• Shuhan Wang, Ph.D., President, ELE Consulting International; Chinese Language Education, Asia Society, Telling the Stories of Community-Based Language Schools in the United States

  • Felix Kronenberg, Ph.D., National LCTL Resource Center, Supporting Sustainable Less Commonly Taught Community-Based Language Programs

  • Kristin Davin, Ph.D., Professor, University of North Carolina- Charlotte, Motivating Students to Continue Language Development with the Seal of Biliteracy
Upcoming Events
Dual language programs are rapidly expanding across the country, providing opportunities for districts to close disparities between students identified as multilingual learners and their peers. What does it take to effectively implement dual language programs? Join TNTP for this panel discussion, which will delve into the research, policy, and practice to effectively and systemically expand dual language programs, with a focus on Texas.
Join @‌TNTP for a Twitter chat from 11:00 a.m. – 12:00 p.m. ET to reflect on and celebrate the power of multilingualism. For more details and to receive the social media toolkit, please complete the participation interest form.
The Center for the Success of English Learners and the National Research and Development Center to Improve Education for Secondary English Learners—both funded by the Institute of Education Sciences—invite you to attend “Improving Instruction, Assessment, and Policies for Secondary English Learners across the Content Areas.” The joint conference, held at George Washington University, is intended for teacher educators, teachers, district and state English learner (EL) program administrators, and others playing key roles in the field, including policymakers and researchers.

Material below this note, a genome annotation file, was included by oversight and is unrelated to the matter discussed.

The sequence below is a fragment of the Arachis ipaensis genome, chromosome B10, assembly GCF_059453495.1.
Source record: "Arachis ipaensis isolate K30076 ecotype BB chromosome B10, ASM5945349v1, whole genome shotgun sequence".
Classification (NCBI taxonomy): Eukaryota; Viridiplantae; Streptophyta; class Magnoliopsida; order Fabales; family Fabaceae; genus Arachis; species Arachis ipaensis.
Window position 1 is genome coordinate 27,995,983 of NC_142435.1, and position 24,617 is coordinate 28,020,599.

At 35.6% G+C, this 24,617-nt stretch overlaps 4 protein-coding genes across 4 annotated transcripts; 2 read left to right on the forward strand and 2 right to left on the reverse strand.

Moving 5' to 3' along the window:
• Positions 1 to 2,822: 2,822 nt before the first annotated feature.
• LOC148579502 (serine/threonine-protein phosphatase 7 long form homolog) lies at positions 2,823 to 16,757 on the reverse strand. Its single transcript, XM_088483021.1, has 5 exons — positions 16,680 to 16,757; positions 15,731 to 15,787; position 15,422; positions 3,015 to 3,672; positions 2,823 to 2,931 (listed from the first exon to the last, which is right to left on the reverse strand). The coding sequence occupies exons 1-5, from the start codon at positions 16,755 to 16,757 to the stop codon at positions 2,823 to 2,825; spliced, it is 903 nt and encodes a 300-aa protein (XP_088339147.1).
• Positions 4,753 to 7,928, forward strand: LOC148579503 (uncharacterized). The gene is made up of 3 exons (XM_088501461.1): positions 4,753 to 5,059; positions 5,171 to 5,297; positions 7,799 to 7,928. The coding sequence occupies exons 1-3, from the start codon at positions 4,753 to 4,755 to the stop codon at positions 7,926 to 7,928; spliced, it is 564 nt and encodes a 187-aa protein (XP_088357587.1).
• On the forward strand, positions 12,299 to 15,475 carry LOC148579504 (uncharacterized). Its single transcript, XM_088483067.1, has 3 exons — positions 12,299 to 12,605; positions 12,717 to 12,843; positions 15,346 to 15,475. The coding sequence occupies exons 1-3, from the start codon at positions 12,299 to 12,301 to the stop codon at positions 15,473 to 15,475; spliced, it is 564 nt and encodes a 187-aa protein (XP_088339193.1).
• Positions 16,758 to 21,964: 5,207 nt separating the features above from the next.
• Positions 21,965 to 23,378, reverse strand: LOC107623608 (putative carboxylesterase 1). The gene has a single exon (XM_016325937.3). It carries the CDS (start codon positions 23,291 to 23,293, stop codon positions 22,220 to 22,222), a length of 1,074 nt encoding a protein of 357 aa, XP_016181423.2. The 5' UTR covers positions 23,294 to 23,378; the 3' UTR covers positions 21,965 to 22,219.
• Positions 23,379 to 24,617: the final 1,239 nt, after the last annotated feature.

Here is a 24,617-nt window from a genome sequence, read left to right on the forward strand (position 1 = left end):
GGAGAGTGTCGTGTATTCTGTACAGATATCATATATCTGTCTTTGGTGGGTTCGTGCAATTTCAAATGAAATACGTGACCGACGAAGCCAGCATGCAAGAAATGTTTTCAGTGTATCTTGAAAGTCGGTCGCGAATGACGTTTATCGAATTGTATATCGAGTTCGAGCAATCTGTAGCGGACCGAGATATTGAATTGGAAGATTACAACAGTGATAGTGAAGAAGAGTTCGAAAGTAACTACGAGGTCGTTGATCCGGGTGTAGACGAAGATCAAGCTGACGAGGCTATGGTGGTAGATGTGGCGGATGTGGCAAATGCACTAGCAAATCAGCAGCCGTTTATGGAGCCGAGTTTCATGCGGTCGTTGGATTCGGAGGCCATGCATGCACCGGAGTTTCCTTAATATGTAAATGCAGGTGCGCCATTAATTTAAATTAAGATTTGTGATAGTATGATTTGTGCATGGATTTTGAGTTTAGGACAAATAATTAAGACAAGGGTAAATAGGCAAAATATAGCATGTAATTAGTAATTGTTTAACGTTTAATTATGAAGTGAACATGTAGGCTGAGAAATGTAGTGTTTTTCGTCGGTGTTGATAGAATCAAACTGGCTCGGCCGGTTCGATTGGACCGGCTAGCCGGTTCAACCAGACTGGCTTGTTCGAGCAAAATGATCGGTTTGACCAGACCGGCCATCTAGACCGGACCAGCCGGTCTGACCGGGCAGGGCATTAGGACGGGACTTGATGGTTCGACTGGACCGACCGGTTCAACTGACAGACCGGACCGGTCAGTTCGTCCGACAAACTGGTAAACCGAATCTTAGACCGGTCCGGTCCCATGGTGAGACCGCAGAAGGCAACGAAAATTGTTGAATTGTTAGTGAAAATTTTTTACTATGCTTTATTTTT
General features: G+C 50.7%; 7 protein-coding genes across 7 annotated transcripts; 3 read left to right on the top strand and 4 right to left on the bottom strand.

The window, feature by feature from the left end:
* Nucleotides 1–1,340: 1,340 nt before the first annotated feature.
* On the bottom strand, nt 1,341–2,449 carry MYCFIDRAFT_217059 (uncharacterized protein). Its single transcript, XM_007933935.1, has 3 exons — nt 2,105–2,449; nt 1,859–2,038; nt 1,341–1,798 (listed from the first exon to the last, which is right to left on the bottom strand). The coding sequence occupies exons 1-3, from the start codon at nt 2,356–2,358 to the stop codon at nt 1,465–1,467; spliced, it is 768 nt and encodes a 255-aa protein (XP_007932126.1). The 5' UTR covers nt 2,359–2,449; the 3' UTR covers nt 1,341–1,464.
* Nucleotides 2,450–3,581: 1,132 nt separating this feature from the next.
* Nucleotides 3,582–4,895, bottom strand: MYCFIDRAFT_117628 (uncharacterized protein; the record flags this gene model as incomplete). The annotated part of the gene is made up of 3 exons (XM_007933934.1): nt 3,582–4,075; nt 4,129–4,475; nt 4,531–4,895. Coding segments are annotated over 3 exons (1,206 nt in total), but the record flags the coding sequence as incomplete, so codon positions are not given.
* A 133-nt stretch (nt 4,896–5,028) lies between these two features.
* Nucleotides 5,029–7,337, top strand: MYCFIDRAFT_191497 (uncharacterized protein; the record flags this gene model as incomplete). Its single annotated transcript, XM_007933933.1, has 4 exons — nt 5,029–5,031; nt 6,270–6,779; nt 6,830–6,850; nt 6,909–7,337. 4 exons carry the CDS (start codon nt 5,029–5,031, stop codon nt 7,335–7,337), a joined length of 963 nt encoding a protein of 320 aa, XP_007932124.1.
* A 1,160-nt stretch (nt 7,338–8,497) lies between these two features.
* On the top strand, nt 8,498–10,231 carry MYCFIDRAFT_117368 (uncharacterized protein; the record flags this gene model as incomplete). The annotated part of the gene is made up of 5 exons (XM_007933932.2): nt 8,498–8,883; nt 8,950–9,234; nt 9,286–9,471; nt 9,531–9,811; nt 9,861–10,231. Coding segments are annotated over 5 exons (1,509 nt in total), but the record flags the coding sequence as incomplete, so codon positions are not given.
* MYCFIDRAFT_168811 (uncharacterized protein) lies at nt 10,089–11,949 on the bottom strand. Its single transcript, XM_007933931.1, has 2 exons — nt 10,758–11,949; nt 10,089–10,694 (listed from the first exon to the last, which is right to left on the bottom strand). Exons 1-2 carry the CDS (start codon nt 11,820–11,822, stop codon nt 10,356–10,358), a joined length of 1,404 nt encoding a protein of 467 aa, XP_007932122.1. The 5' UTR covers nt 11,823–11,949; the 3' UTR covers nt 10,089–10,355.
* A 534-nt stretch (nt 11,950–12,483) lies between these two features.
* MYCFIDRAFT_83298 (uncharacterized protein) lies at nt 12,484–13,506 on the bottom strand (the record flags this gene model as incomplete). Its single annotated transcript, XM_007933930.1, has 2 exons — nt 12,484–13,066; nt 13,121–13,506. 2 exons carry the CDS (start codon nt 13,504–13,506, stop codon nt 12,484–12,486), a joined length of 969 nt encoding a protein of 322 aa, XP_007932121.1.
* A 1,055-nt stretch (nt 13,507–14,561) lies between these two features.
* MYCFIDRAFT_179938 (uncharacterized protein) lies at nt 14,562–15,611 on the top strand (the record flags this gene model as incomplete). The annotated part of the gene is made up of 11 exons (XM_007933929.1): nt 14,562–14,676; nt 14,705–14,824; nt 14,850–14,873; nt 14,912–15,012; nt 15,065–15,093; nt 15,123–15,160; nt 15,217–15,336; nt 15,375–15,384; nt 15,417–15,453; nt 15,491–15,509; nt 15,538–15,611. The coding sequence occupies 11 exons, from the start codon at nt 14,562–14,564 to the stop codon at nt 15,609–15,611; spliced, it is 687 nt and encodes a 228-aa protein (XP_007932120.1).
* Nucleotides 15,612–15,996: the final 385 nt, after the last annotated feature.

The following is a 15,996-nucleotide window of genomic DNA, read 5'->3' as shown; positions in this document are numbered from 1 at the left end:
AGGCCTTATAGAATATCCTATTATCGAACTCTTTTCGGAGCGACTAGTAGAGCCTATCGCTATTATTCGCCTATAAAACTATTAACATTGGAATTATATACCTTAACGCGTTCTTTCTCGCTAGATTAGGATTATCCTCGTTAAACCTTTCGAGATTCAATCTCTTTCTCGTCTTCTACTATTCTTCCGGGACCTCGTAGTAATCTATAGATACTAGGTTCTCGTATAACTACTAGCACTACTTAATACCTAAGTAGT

The 6th Annual National Association for Bilingual Education (NABE) DLS offers two full days of professional development for educators and includes a Dual Language Networking Event on June 1. NABE 2023 DLS will include an opening general assembly, a closing plenary, and over 20 professional development breakout sessions, including the following topics: Recruitment of Highly Qualified Dual Language Teachers; Developing Teacher Leaders – Growing Your Own Highly Qualified DL Teachers; Addressing the DLBE Teacher Shortage: Preventing Attrition and Increasing Retention; Improving Equity and Access in DLBE Programs; Enhancing Family Engagement in Dual Language Programs; and Integrating STEM/STEAM in Dual Language Curriculum.
June 7–10